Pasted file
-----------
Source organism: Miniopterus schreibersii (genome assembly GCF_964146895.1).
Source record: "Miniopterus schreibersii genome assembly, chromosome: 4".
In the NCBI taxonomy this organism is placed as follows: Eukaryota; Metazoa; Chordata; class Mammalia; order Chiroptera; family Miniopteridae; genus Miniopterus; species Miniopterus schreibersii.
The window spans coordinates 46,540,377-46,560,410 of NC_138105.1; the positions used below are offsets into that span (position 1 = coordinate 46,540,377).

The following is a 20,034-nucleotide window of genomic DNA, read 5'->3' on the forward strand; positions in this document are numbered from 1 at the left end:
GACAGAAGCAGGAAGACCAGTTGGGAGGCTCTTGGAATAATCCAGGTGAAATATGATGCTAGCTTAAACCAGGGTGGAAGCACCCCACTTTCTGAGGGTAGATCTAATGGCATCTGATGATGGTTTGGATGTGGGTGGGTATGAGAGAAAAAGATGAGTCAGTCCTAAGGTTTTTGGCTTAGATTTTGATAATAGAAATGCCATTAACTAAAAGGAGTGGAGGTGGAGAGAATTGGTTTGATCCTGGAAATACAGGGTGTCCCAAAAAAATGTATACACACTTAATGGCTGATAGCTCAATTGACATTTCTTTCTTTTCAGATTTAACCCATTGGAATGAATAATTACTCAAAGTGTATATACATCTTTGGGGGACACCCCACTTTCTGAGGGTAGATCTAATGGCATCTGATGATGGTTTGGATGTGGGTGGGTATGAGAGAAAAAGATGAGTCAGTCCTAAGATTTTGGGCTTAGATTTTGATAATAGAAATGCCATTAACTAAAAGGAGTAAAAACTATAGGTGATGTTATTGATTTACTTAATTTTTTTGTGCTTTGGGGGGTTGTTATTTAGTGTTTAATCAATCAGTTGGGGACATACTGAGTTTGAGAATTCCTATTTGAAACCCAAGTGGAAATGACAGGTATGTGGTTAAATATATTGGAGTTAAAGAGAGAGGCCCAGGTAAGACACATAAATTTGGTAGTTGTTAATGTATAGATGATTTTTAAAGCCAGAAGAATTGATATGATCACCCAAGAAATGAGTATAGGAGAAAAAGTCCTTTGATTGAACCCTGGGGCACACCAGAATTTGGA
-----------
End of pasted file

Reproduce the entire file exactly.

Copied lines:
Source organism: Miniopterus schreibersii (genome assembly GCF_964146895.1).
Source record: "Miniopterus schreibersii genome assembly, chromosome: 4".
In the NCBI taxonomy this organism is placed as follows: Eukaryota; Metazoa; Chordata; class Mammalia; order Chiroptera; family Miniopteridae; genus Miniopterus; species Miniopterus schreibersii.
The window spans coordinates 46,540,377-46,560,410 of NC_138105.1; the positions used below are offsets into that span (position 1 = coordinate 46,540,377).

The following is a 20,034-nucleotide window of genomic DNA, read 5'->3' on the forward strand; positions in this document are numbered from 1 at the left end:
GACAGAAGCAGGAAGACCAGTTGGGAGGCTCTTGGAATAATCCAGGTGAAATATGATGCTAGCTTAAACCAGGGTGGAAGCACCCCACTTTCTGAGGGTAGATCTAATGGCATCTGATGATGGTTTGGATGTGGGTGGGTATGAGAGAAAAAGATGAGTCAGTCCTAAGGTTTTTGGCTTAGATTTTGATAATAGAAATGCCATTAACTAAAAGGAGTGGAGGTGGAGAGAATTGGTTTGATCCTGGAAATACAGGGTGTCCCAAAAAAATGTATACACACTTAATGGCTGATAGCTCAATTGACATTTCTTTCTTTTCAGATTTAACCCATTGGAATGAATAATTACTCAAAGTGTATATACATCTTTGGGGGACACCCCACTTTCTGAGGGTAGATCTAATGGCATCTGATGATGGTTTGGATGTGGGTGGGTATGAGAGAAAAAGATGAGTCAGTCCTAAGATTTTGGGCTTAGATTTTGATAATAGAAATGCCATTAACTAAAAGGAGTAAAAACTATAGGTGATGTTATTGATTTACTTAATTTTTTTGTGCTTTGGGGGGTTGTTATTTAGTGTTTAATCAATCAGTTGGGGACATACTGAGTTTGAGAATTCCTATTTGAAACCCAAGTGGAAATGACAGGTATGTGGTTAAATATATTGGAGTTAAAGAGAGAGGCCCAGGTAAGACACATAAATTTGGTAGTTGTTAATGTATAGATGATTTTTAAAGCCAGAAGAATTGATATGATCACCCAAGAAATGAGTATAGGAGAAAAAGTCCTTTGATTGAACCCTGGGGCACACCAGAATTTGGA